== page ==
The predominant labor activities in which most roofers injure their lower backs involve lifting dead loads, twisting during transition and overreaching. It’s simply unreasonable to believe we can eliminate these motions during most roofing operations. It’s just the nature of the beast. There is one piece of personal protective equipment (PPE) designed to help your employees avoid serious musculoskeletal disorders during most of their normal roofing tasks. Unlike the old technology offered by the lifting (or abdominal) belt commonly used in warehouse operations, this aid actually reduces, in some cases, up to 50 percent of the eccentric strain associated with lifting heavy loads.
While most of the available ergonomic products on the market do not provide protection from injury by means of an engineering control method, some are actually capable of removing the hazard entirely, at specific times and locations. The extensive use of hand trucks, roofing carts, hoisting devices, ladder-elevators and deliver forklifts and cranes have all made significant reductions in load-carrying injures for roofers. Good housekeeping practices and slip-proof foot wear appropriate for the particular roofing surface have also reduced many of the indirect causes of ergonomic strains resulting from roof slips.
With Handi-Straps, the roofing contractor has a new weapon to use against those musculo-skeletal disorder (MSD) injuries nibbling at his profit margins every day. What is unique about this product is its engineering principle. I can best describe it as an engineering hazard control that is worn on the body as personal protective equipment. It is the product’s ability to actually remove the hazardous effects while lifting a load that sets this device apart from abdominal belts. There is no other device I’ve found on the marked which performs precisely as a lifting strength aid while preventing most of the indirect causes of MSDs in the lower back.
Handi-Straps are designed to take the application of any load which can be grasped by the hand (or hands) and transfer it to the mass of back muscles and bone without applying any debilitating lateral stresses to the lumbar vertebrae. It is feasible to use in almost every construction tasks requiring lifting or pulling. According to its inventor, Ron Komorowski, the product is a “historical breakthrough turning the human body into a more efficient machine, safely, determined only by the laws of physics.”
I undertook research on this product as a complete and utter skeptic. However, I underwent a conversion after just one day’s use. Each vertical arm strap is adjusted by slide buckle until the user cannot fully extend his arms down without the straps tightening first. As a result, during the lift the arms are totally free from any stress, avoiding wrist, elbow and shoulder injuries. If you have a shoulder or rib strain or injury, you may adjust the straps so that your dominant, uninjured shoulder receives more of the load. As the user slips four fingers of his hands into the hand loops (thumbs out), the red, rubberized extension straps hang comfortably in each palm. When a solid object is grasped, this friction strap increases the user’s grip strength and fully engages the load. When the load is lifted, the arms are loose and just slightly bent at the elbows. The dead load that would have been carried by the arms is diverted up and over the shoulders by the harness straps, distributing the weight over the entire back area, finally transferring the load vertically to the spinal column, pelvis and legs without any lumbar stress. The relief when compared to lifting, carrying and lowering the same object without using Handi-Straps is palpable.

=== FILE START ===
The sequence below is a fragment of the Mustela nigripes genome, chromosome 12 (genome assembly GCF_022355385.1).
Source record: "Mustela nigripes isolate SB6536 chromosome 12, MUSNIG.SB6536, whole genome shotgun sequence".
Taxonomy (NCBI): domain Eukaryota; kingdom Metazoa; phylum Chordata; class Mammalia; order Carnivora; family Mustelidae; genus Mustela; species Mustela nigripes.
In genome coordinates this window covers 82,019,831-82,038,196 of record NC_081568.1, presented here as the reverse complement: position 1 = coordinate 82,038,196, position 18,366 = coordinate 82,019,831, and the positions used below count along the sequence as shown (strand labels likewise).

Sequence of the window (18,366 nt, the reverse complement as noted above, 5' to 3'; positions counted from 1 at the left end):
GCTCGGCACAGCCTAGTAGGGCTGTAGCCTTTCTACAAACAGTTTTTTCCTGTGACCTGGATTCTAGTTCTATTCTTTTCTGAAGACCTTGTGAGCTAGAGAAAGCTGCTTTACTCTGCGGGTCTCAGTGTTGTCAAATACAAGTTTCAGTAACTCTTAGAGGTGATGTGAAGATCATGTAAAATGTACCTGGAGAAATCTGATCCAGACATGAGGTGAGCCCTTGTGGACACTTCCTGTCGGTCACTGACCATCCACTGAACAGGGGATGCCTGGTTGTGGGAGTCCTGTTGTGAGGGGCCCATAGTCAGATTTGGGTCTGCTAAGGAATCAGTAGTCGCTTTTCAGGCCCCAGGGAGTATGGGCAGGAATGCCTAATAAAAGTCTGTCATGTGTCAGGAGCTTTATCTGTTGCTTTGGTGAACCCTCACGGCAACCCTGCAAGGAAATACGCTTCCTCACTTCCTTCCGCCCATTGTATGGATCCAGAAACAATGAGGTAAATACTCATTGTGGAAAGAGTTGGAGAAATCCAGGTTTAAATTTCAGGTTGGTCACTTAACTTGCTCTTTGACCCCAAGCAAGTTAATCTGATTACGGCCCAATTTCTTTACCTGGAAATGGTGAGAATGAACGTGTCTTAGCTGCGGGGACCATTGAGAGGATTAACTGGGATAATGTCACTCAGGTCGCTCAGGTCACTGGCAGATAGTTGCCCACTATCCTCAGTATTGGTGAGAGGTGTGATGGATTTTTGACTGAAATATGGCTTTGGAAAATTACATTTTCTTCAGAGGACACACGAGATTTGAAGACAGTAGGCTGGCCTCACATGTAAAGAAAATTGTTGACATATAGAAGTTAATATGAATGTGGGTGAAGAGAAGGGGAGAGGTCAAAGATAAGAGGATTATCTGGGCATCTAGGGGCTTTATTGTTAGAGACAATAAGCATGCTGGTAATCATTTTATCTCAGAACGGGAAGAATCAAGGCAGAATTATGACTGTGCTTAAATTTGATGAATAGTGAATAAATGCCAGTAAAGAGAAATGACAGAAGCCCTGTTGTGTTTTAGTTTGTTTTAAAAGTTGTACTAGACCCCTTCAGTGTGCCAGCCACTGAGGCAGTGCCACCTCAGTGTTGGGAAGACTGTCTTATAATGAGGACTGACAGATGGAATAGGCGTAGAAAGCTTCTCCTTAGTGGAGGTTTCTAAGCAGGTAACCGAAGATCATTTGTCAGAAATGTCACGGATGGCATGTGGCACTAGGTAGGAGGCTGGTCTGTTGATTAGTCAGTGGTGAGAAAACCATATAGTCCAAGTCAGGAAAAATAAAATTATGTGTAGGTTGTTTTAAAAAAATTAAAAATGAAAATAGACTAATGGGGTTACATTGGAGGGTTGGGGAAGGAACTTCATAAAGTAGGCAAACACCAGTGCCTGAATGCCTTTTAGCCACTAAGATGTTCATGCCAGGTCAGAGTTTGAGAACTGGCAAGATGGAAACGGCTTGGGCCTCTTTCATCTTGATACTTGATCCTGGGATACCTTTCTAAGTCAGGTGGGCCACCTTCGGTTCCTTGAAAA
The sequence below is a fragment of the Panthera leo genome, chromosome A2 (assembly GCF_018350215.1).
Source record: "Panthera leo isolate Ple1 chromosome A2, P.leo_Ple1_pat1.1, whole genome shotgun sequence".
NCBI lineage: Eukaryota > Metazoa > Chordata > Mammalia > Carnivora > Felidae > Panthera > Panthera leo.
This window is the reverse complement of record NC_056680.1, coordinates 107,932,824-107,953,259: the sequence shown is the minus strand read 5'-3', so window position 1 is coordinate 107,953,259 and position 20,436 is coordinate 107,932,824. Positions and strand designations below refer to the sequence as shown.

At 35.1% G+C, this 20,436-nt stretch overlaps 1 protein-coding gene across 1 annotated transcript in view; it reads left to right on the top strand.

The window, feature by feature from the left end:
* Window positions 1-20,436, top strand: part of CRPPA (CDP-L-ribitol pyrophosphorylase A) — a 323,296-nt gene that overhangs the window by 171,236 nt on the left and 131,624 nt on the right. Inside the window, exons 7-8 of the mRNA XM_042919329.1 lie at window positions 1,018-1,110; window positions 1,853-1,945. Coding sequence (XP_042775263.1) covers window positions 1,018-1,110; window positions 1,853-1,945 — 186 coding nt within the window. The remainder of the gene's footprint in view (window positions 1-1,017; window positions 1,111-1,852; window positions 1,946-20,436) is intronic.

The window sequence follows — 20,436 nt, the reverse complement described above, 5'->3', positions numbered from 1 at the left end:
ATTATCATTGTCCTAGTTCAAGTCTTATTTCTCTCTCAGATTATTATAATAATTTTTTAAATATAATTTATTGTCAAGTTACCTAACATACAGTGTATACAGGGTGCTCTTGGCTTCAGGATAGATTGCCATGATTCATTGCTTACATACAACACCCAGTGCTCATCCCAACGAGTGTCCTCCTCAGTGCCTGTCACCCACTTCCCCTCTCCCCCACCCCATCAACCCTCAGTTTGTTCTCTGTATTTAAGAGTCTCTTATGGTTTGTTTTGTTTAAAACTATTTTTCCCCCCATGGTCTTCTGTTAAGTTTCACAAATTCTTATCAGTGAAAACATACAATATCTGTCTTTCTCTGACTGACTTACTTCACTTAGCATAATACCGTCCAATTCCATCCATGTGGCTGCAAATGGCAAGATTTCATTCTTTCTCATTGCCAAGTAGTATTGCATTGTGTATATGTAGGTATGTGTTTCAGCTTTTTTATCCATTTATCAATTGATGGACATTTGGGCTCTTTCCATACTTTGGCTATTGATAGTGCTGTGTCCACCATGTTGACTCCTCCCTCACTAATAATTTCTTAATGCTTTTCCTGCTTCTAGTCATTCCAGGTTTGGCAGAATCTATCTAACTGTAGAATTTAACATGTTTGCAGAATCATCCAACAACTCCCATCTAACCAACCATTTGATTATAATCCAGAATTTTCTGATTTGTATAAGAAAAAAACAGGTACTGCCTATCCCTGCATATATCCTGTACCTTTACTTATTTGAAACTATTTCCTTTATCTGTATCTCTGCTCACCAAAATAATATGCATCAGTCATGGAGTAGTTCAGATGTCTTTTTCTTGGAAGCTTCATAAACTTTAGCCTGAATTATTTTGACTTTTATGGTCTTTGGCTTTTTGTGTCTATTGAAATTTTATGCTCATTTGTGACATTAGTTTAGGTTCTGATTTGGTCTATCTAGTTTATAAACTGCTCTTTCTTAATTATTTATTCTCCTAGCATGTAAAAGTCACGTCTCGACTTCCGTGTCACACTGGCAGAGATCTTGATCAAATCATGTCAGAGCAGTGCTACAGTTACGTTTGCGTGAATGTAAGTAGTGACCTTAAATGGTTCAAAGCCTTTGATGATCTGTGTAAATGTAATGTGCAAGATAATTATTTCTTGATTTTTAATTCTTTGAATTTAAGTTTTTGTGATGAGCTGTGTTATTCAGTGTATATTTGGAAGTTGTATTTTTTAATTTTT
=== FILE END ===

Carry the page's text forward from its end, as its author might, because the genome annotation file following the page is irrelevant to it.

Another benefit of Handi-Straps is that the arrangement of the harness straps necessitates the user to assume the correct posture for lifting: legs bent and back straight. The product is simply a lift-assist device, and as the manufacturer cautions, “This product will not enhance the overall load the body can manage.” As they will make the user feel much stronger, you should not attempt to use Handi-Straps to lift any object heavier than you would without their assistance. So only use it according to the manufacturer’s safe use instructions and warnings.
The light (less than 8 ounces) and unobtrusive (13/4 inches wide) woven nylon harness and cushioned shoulder straps conform closely to the body and are comfortable enough for all-day use, even when worn over any outer jacket or gear. They come in three basic sizes: small, medium, and large; the product’s sizing has nothing to do with the weights you plan to lift, but only in the dimensions of your torso and arms.
Material Handling Tests
While at work, our musculoskeletal system is exposed to a variety of forces which arise from just five basic material handling exercises: lifting, lowering, pushing, pulling and carrying dead loads. I evaluated Handi-Straps according to the five major categories involved with material handling tasks on the job: Lifting, lowering, pushing, pulling and carrying dead loads.